This past weekend, I took my son to a snowy football game at my alma mater. Attending a football game might add the right dosage of the college experience to help him decide for or against the college (even when the student body was on Thanksgiving Break). My students’ decision will be based on where they can see themselves thrive. The university that provides the right dosage that resonates with their individual preferences.
You never know what we might discover when we seek out new experiences and interactions. Staying curious is one of our greatest traits.
Not every boarding pass gets us on a plane. We take for granted that a rectangular piece of paper with an airline logo printed in the corner allows us to board. What assumptions once re-examined might be transformative? How often do we pause in the middle of everyday activities to consider all that operate smoothly for us to advance without complication? One warning light can delay a flight for hours, even when the non-cooperating part appears to be less than vital. What is essential for your journey? Who have we taken for granted?
Thirty degrees at 7 PM and snow appears on the roadside as I near Bogus Basin Ski Area. I have been riding uphill for 14 miles and not spied another cyclist, which is remarkable because there is always another velo enthusiast on this route. A vest, rain jacket, long fingered gloves, and cycling cap rest in my jersey pocket, ready to add micro-layers of protection during the thirty-minute descent. There is no official turn-around point on this ride. Temperature and road conditions are the guiding parameters. Finally, I encounter sheets of water running across the road and decide I do not need to be wet and cold, and the ascent stops and the return to the valley floor begins.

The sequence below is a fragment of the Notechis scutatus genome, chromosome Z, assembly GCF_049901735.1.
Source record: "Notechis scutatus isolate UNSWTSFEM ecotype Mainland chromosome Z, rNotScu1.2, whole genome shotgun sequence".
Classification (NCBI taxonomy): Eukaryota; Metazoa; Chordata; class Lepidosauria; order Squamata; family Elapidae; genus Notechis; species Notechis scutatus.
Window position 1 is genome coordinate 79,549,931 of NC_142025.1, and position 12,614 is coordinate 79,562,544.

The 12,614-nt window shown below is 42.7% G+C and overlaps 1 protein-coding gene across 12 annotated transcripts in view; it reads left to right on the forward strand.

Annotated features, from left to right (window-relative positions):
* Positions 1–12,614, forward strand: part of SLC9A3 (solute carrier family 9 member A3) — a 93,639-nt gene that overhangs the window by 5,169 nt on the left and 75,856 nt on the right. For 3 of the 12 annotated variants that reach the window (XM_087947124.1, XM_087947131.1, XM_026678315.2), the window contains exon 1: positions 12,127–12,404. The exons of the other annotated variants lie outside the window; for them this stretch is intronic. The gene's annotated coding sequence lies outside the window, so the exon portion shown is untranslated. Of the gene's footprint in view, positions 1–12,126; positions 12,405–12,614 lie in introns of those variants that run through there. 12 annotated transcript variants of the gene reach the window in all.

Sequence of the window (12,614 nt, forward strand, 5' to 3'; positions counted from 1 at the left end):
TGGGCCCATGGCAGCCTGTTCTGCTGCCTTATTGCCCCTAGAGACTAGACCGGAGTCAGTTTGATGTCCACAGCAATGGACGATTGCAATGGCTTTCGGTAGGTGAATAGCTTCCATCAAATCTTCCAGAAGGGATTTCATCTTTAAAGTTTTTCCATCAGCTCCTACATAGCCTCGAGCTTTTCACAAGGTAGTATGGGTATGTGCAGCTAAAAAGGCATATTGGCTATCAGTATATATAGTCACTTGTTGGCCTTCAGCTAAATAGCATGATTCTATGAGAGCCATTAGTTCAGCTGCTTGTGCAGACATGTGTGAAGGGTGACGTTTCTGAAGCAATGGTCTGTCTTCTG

I have traveled this route over one hundred times by bike. Tonight’s effort stood out because I was alone and the temperature. It joined hallmark memories, like the thunderstorm that pounced so quickly that I turned around one-minute from the summit, afraid for my safety and without disappointment that I had not reached the top. Or, the time I loaned my jacket to a freezing cyclist from Arizona who rode up the mountain unprepared for Idaho’s fall weather. Then there was the cow that stood in the road on a blind corner. On the descent, I missed striking this oblivious bovine because I decided to try a different high-speed line around the corner.
The moments on edge are the ones that stand out. The ascents and descents that fall somewhere in the range of normal are forgotten, even when recorded in a training log. Our own edge provides a conduit into an inner conversation about what we value and believe.
Today, what opportunities do we have to visit our edge?